# How to let Mathematica return impulse or Dirac delta functions when computing integrals?

For example, let's say I want to compute the (continuous-time) Fourier transform of the signal/function $$\cos{(3t)}$$, which is given by the following improper integral:

$$\displaystyle\int_{-\infty}^{\infty} \cos{(3t)} e^{-j\omega t} \, \mathrm{dt} \tag 1$$

whose value is:

$$\pi \, \delta{(\omega - 3)} + \pi \, \delta{(\omega + 3)} \tag 2$$

The corresponding Mathematica code to compute the integral of (1) would be Integrate[Cos[3*t]*Exp[-I*w*t], {t, -Infinity, Infinity}, Assumptions -> {w \[Element] Reals}]. However, after executing such code Mathematica returns the message "Integrate: Integral of $$e^{-i t w} \text{Cos}{[3 t]}$$ does not converge on {$$-\infty$$,$$\infty$$}." How can I tell Mathematica to use the impulse/Dirac delta function during the computation of the integral, in order to return (2) or something similar?

• Use FourierTransform instead, e.g., FourierTransform[Cos[3 t], t, w, FourierParameters -> {1, 1}]. Jan 27 at 17:48
• It should be noticed that FourierTransform[Cos[3 t], t, w, FourierParameters -> {1, 1}] is not an proper divergent integral, but uses another definition (e.g. see Fourier transform or/and Encyclopedia of Mathematics). I think this is impemented in Mathematica as a table value. Jan 27 at 18:05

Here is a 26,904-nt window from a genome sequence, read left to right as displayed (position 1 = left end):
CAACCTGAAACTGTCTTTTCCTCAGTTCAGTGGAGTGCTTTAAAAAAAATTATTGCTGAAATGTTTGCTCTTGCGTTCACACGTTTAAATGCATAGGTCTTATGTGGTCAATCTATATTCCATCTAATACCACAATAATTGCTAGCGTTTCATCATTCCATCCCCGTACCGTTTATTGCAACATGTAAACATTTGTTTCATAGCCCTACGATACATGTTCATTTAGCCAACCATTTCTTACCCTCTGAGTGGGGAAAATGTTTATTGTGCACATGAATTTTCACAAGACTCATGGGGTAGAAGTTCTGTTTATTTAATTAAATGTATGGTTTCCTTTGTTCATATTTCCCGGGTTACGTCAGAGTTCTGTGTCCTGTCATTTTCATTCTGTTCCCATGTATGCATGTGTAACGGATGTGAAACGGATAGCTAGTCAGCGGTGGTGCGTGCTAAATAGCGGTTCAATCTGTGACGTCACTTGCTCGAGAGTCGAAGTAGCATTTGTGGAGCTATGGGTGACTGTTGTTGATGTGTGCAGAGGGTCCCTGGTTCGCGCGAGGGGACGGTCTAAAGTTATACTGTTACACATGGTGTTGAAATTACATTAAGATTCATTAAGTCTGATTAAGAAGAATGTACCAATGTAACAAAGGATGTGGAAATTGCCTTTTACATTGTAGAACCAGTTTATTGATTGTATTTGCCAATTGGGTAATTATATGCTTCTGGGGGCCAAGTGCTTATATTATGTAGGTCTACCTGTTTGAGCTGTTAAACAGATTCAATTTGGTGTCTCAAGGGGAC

• Workaround: InverseFourierTransform[ Integrate[ FourierTransform[Cos[3*t] Exp[-I \[Omega] t], \[Omega], s], {t, -Infinity, Infinity}, Assumptions -> s \[Element] Reals], s, \[Omega]] Jan 28 at 17:17

## 1 Answer

If you use Dirac or Heaviside functions explicitly in your expression, Mathematica figures out that you're working with generalized functions. Unfortunately, it doesn't always work the other way: Mathematica won't volunteer to use generalized functions unless you're explicitly using Fourier/Laplace transforms. So, if you're working with Fourier integrals, and want results in terms of generalized functions, you need to use FourierTransform rather than Integrate.

• Hi John (remember me?) This is a nice example of an integral the type you were describing in our recent conversation. One can integrate over a large symmetric range and get a pair of sincs. Taking the limit as the range ->infinity gives deltas. That said, Limit will not recognize this (Limit has its limits). But this manner of integration does involve a regularization insofar as we in effect take a principle value integral. PS I upvoted this. Jan 27 at 19:26
• @DanielLichtblau ツ Jan 27 at 19:29